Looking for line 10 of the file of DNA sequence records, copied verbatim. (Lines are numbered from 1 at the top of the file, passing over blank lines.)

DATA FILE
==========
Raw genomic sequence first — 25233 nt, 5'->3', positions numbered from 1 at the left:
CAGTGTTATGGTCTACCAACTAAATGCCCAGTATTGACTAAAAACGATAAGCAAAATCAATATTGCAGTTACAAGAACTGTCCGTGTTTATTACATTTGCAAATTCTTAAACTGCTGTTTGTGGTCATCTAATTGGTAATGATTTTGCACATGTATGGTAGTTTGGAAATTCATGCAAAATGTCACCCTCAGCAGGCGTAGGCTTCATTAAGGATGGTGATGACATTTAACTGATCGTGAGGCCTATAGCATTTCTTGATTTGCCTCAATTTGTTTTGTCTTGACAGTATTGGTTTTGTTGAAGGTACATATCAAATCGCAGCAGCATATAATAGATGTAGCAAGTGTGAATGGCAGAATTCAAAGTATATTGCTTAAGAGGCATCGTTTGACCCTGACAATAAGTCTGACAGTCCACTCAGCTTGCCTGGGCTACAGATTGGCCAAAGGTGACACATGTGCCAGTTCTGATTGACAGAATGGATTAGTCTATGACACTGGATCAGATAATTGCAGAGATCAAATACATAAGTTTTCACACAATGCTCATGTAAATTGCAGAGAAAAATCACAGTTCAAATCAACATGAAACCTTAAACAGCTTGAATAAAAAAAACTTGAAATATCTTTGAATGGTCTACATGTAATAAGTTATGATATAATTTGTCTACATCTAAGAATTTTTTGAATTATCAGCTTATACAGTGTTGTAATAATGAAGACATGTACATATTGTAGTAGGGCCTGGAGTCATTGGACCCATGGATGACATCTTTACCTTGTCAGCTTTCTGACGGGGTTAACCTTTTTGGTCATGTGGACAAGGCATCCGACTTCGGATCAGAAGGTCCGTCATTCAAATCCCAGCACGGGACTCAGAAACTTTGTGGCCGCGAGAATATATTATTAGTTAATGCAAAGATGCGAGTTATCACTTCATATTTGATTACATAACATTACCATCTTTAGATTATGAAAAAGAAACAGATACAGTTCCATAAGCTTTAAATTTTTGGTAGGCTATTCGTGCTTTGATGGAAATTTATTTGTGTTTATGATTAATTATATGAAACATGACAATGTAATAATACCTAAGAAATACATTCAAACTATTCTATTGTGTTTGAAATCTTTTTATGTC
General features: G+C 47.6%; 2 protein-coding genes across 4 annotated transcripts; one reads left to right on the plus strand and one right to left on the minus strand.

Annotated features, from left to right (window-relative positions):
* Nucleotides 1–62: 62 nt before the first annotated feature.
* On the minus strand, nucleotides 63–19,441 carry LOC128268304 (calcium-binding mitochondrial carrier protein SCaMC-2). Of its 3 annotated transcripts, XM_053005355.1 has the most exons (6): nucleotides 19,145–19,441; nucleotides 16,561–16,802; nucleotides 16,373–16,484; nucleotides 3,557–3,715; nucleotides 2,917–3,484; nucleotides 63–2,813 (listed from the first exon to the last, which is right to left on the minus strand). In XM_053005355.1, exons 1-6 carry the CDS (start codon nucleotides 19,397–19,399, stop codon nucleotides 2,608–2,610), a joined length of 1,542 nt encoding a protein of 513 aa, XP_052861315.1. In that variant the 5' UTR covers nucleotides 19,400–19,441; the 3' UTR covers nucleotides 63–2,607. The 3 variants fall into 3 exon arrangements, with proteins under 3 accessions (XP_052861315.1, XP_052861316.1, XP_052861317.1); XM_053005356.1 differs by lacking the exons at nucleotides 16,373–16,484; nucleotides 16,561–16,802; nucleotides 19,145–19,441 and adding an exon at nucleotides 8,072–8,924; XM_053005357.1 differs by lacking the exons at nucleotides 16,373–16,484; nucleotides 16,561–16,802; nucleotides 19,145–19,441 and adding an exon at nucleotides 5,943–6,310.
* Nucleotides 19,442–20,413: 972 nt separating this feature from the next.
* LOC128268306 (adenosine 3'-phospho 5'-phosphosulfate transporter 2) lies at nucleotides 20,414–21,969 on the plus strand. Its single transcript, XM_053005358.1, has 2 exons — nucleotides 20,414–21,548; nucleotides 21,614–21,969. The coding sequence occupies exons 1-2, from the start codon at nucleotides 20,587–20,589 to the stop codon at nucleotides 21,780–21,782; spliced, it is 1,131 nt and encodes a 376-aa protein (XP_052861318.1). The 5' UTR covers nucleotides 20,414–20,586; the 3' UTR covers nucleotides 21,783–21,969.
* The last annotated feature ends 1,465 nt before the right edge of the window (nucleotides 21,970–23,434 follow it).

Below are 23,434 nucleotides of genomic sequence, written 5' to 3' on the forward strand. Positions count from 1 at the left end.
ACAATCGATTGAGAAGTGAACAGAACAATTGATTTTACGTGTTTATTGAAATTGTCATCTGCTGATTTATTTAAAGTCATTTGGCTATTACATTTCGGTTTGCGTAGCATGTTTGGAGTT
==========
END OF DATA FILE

Below are 23,434 nucleotides of genomic sequence, written 5' to 3' on the forward strand. Positions count from 1 at the left end.